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These changes plug the £36m funding gap, and will take place before 2013/14. Over 26m people access the BBC website a week now – it’s the 45th most accessed website on the internet. These changes and cuts will affect every one of these users in some way, but fundamentally, the message the BBC is trying to convey throughout these cuts is that although it looks bad, it is for the best, and the BBC will remain as the most-trusted, highest-quality media outlet we all have come to love.

This blog has obviously taken a little while to write, with the masses of coding that has to be put in to get all the right links working. But, if you want some other great articles regarding the cuts, have a look at Jemima Kiss’ take on it all on the Guardian website, or just follow Lewis Wiltshire on Twitter – he is the Editor of the BBC Sport website, and always has the relevant articles to hand when it comes to great journalism from the BBC.

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Do You Care?

Originally posted on General Musings of an Idiot.

I sat down tonight to write something, but couldn’t think of anything to write. Nothing – my mind was just blank.

Until it hit me.

Last night, we were out and stayed the night in Harpenden. It was late, but we started watching ‘A Single Man‘, the film directed by Tom Ford, with Colin Firth, that was up for a lot of awards last year. I’d seen it before, and really enjoyed it, but everyone else thought it was a bit odd.

For those of you who don’t know what it’s about, it’s the love story of a gay man and how he handles the death of his long-term boyfriend. Bearing in mind it is set in 1962, there were no gay slurs, which in some ways, shocked me. The whole film shows homosexuality in such a good light, and it was warming.

But this is where my lightbulb turned itself on above my head. What can I write about?!

Last October, I was touched enough by an organisation in the States called The Trevor Project to write a blog all about the wonderful work they do. They campaign for LGBT rights – or equality for lesbians, gays, bisexuals and transgender individuals, and campaigning to stop the homophobic bullying.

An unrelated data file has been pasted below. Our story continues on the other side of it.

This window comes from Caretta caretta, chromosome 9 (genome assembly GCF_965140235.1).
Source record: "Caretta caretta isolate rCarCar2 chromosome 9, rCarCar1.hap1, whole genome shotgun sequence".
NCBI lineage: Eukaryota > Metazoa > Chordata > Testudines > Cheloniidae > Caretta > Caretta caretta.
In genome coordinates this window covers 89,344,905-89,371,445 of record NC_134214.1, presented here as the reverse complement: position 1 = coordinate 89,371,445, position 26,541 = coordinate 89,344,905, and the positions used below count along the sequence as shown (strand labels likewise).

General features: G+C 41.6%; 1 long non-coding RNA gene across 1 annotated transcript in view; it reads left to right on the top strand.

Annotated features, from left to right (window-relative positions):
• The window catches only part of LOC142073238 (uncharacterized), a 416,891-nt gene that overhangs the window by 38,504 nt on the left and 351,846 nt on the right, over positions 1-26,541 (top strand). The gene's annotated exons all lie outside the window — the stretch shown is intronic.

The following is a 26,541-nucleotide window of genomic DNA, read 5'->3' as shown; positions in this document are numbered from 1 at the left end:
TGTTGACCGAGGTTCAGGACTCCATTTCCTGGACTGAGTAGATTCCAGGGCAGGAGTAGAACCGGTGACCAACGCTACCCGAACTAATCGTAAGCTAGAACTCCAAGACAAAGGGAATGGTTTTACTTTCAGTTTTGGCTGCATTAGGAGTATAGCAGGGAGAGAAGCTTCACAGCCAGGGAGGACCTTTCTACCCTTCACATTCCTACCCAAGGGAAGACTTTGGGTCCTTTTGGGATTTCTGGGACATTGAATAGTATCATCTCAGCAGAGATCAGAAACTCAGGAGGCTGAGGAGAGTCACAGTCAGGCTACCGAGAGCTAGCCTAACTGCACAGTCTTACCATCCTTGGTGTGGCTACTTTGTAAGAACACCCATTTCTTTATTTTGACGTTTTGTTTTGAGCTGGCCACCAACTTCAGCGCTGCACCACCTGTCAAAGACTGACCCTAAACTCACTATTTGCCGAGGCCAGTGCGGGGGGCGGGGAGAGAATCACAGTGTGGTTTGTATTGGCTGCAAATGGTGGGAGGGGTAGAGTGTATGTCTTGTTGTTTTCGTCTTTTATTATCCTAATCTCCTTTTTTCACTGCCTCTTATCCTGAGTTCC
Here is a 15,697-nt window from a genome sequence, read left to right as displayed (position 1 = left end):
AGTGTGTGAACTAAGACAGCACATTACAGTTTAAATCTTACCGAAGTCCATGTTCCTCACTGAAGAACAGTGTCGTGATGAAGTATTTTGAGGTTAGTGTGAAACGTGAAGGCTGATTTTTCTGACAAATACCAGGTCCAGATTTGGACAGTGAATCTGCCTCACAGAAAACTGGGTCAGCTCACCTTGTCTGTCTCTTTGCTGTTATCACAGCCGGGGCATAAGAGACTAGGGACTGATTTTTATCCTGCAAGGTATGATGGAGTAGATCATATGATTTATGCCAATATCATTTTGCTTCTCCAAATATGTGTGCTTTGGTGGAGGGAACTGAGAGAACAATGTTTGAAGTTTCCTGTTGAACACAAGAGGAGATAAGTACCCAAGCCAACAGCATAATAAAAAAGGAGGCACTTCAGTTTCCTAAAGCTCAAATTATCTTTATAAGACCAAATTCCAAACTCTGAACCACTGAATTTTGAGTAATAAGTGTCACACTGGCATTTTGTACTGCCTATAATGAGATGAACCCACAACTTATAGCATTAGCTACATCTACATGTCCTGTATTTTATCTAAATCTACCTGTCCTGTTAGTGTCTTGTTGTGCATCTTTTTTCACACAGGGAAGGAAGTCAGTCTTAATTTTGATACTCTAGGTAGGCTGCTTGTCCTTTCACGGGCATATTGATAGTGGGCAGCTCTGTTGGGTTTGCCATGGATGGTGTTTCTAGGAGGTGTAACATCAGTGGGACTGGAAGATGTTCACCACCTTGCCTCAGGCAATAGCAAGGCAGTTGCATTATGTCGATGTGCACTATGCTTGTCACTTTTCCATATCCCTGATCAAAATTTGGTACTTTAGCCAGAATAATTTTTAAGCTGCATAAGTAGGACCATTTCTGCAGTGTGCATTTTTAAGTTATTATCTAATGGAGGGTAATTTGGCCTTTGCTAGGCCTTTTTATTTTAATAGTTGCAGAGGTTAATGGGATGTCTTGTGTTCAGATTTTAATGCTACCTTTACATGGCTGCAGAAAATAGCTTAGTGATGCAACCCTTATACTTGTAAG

‘A Single Man’ is only the second film I’ve seen that shows gay people in a good light – that they’re not filthy, dirty or wrong to society. That’s not the attitude the majority of the world’s population take, but it is the one the media portrays.

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The Trevor Project have the backing of major celebrities – both straight and gay – and this is why it’s really taken off the last year or so. With the abolition of Don’t Ask, Don’t Tell in the States, President Obama showed that there was hope.

Along the way, we’ve all used language that we only mean in a humorous way, in a way that allows for people to express themselves and for others to take the mick. It’s how the world works – I take the piss out of you, so you have the right to take the piss out of me. As long as it’s not personal, or hurtful, I couldn’t care less! But words like ‘gay’, ‘poof’, ‘dyke’ – they’re very sensitive words. Everyone uses them now in this society in a derogatory manner, which is helping bring the youth of today up in a world filled with homosexual hatred. You see people sue and take action when someone uses the N-word, so why not any of these? Yes, use them if you are taking the mick, and you know what you’re saying around whom, but don’t mean them.

Its something I feel very strongly about – I agree to equal rights to all. Black, white, rich, poor, gay, straight, male or female – we’re all human beings, at the end of the day. If we weren’t all unique, what’s the point in the world?

We all know that the only way forward is to give everyone the rights they deserve. I dunno, maybe 2011 is the year this is all put into action, but the world needs to change to accept those most in need.

We raise money for the third-world countries in Africa and Asia, because we care. We help countries around the world in need, because we care. We give to charity, because we care. We protest for things we think are right, because we care. We want a better world, because we care.

We want equal rights for all, because we care. We want to live in a society where we can walk down the street with a group of friends – one Muslim, one gay, one poor and on benefits, and we want to be able to smile, and know that no matter who we are, or what we look like, or what the colour of our skin, or our race, or our religion is, we can make a difference.

So here is your opportunity to make a difference. I’m not telling you to go to a protest, or to join a Facebook group, but I’m asking you to do one very simple thing.

Care. Because if you don’t help make the difference now, the world will remain open to some, but not all.

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Food Revolution #123 – Chicken Karahi

Originally posted on My Food Revolution.

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That’s a curry, to me or you. Was beautiful – the mint and ginger really came through. Went down well with a bottle of beer. Or two. Maybe three…